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Medicina is published by MDPI from Volume 54 Issue 1 (2018). Articles in this Issue were published by another publisher in Open Access under a CC-BY (or CC-BY-NC-ND) licence. Articles are hosted by MDPI on mdpi.com as a courtesy and upon agreement with Lithuanian Medical Association, Lithuanian University of Health Sciences, and Vilnius University.
Open AccessArticle

A mini volume loading test (mVLT) using 2.5-mL kg−1 boluses of crystalloid for indication of perioperative changes in hydration status

1
Clinic of Anaesthesiology and Intensive Care, Faculty of Medicine, Vilnius University, Vilnius, Lithuania
2
Section of Anaesthesiology and Intensive Care, Department of Clinical Science and Education, Karolinska Institutet, Stockholm, Sweden
3
Clinic of Rheumatology, Orthopaedics-Traumatology and Reconstructive Surgery, Faculty of Medicine, Vilnius University, Vilnius, Lithuania
4
Institute of Physiology and Pharmacology, Medical Academy, Lithuanian University of Health Sciences, Kaunas, Lithuania
*
Author to whom correspondence should be addressed.
Medicina 2016, 52(6), 354-365; https://doi.org/10.1016/j.medici.2016.11.004
Received: 8 December 2015 / Revised: 20 September 2016 / Accepted: 14 November 2016 / Published: 25 November 2016
Background and objective: A mini volume loading test (mVLT) evaluating hemodilution during step-wise crystalloid infusion has established that the arterio-capillary plasma dilution difference is inversely correlated to the body hydration level of subjects. This observational study aimed to test whether this can be replicated in a perioperative setting using a 2.5-mL kg−1 boluses.
Materials and methods: The mVLT was performed before induction of regional anesthesia and 24 h later. Step-wise infusion implied six mini fluid challenges. These consisted of 2.5-mL kg−1 boluses of Ringer's acetate infused during 2–3 min and followed by 5-min periods with no fluids. Invasive (arterial) and noninvasive (capillary) measurements of hemoglobin were performed before and after each mini fluid challenge, as well as after a 20-min period without fluid following the last bolus. Hemoglobins were used to calculate the arteriocapillary plasma dilution difference which is used as an indication of changes in body hydration level. The 24-h fluid balance was calculated.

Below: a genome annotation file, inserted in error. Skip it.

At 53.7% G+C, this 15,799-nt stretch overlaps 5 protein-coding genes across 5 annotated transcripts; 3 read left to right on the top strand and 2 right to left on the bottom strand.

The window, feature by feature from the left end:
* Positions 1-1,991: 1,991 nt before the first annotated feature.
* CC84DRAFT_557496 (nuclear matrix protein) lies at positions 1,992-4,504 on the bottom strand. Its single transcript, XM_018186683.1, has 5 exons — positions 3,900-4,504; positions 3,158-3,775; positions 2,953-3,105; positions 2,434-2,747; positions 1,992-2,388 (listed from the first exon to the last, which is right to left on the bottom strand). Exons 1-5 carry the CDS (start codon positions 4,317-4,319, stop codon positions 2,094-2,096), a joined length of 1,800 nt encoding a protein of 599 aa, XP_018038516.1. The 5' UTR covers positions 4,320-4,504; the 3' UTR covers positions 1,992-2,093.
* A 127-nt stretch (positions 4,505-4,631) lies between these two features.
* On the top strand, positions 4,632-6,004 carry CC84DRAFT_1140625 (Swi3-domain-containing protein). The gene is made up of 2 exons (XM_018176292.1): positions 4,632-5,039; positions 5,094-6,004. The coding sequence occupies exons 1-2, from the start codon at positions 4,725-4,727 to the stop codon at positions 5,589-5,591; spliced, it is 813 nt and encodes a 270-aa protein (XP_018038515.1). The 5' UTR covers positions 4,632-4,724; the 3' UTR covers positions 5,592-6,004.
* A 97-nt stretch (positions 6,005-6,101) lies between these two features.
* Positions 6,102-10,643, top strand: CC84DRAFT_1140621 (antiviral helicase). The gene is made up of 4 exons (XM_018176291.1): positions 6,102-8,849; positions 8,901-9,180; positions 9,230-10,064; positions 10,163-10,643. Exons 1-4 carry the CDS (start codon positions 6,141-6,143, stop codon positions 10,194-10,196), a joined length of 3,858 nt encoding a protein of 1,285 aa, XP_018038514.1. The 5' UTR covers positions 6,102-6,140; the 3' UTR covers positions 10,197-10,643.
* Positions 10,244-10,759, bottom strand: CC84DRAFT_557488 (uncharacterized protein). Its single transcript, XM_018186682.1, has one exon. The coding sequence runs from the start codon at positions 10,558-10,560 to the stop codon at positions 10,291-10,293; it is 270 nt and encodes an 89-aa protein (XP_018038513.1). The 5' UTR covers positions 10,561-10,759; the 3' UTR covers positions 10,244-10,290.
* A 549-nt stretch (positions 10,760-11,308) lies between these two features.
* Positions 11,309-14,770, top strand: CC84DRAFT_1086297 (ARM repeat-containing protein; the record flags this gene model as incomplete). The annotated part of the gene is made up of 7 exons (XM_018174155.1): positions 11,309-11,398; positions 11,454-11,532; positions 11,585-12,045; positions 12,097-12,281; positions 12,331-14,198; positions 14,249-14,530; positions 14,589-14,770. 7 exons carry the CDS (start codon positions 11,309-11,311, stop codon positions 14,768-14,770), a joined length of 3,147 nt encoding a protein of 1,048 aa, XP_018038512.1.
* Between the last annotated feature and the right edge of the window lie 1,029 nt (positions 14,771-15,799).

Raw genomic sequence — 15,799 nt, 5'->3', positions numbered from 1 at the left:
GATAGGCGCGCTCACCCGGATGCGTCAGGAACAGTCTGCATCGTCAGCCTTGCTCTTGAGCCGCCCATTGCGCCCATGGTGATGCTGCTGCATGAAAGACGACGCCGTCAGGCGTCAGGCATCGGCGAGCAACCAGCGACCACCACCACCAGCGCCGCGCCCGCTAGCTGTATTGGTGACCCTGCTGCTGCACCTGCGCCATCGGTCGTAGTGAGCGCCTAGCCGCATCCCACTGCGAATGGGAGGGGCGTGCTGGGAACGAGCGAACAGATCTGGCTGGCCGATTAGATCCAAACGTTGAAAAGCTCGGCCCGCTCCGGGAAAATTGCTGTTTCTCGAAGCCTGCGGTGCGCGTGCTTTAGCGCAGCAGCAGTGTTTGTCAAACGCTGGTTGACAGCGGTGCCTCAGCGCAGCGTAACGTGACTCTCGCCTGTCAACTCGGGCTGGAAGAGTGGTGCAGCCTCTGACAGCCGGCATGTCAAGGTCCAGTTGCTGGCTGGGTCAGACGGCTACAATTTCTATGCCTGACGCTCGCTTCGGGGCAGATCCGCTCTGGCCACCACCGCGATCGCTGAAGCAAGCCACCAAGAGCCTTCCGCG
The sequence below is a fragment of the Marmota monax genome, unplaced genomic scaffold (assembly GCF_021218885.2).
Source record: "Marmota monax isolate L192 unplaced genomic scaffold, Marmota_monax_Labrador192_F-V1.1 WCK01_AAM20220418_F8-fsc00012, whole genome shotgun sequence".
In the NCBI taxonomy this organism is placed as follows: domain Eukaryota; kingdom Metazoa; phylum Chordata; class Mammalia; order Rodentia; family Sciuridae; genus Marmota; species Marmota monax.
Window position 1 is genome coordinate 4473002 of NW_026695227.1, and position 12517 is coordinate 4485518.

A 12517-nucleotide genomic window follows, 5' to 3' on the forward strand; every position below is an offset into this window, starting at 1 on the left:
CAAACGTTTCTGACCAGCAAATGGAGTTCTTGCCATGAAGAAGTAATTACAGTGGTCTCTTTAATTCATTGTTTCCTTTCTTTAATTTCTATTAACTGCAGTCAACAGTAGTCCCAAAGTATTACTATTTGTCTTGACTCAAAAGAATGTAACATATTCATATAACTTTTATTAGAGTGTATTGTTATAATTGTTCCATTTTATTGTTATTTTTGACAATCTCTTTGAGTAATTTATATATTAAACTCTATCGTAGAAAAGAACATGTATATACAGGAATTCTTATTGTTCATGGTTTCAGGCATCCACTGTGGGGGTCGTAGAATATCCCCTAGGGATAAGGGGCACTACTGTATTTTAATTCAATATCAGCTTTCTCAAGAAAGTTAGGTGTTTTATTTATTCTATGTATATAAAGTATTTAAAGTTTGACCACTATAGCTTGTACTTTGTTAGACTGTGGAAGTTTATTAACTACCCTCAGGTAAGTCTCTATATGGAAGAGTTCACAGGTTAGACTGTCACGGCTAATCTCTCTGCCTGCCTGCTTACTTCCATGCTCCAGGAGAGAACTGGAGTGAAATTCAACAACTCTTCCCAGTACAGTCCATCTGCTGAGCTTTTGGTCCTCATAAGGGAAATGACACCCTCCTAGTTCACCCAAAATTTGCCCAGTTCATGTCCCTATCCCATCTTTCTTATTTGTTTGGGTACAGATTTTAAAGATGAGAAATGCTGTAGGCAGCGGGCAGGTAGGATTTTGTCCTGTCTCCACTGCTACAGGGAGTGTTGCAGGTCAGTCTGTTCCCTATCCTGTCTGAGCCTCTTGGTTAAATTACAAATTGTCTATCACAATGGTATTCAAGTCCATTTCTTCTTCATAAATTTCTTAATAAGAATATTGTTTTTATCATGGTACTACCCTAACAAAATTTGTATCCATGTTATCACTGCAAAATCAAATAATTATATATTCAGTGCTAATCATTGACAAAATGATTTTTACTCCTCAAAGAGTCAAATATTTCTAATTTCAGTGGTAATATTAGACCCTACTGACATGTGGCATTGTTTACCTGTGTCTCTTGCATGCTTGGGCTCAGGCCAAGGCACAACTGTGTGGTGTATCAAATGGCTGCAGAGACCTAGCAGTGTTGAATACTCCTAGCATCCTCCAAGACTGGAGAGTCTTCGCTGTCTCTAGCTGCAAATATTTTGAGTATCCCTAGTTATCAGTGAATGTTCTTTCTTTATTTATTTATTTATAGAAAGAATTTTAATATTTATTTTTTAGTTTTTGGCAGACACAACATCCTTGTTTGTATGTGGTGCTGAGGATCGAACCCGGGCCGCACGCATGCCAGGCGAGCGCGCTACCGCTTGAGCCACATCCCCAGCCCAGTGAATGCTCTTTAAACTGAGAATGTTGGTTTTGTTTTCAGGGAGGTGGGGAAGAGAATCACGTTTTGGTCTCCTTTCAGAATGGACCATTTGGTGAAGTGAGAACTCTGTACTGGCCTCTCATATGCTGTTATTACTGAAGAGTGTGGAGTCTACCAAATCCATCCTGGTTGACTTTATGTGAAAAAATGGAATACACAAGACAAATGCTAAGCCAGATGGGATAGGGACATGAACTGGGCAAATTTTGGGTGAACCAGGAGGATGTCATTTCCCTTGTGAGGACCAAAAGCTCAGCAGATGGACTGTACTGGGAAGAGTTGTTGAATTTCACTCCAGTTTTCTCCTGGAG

Results: Subjects were 69.5 (6.0) years old, their height was 1.62 m (1.56–1.65), weight was 87.0 kg (75.5–97.5) and body mass index (BMI) was 33.5 kg/m2 (31.0–35.1). Preoperative arterio-capillary plasma dilution difference was significantly higher than postoperative (0.085 [0.012–0.141] vs. 0.006 [−0.059 to 0.101], P = 0.000). The perioperative 24-h fluid balance was 1976 mL (870–2545).
Conclusions: The mVLT using 2.5-mL kg−1 boluses of crystalloid was able to detect the higher postoperative body hydration level in total knee arthroplasty patients.
Keywords: Mini volume loading test; Hydration level; Perioperative fluid balance; Noninvasive hemoglobin; Stroke volume Mini volume loading test; Hydration level; Perioperative fluid balance; Noninvasive hemoglobin; Stroke volume
MDPI and ACS Style

Andrijauskas, A.; Svensen, C.H.; Porvaneckas, N.; Šipylaitė, J.; Stankevičius, E.; Činčikas, D.; Uvarovas, V.; Švedienė, S.; Šatkauskas, I.; Vosylius, S.; Kvederas, G. A mini volume loading test (mVLT) using 2.5-mL kg−1 boluses of crystalloid for indication of perioperative changes in hydration status. Medicina 2016, 52, 354-365.

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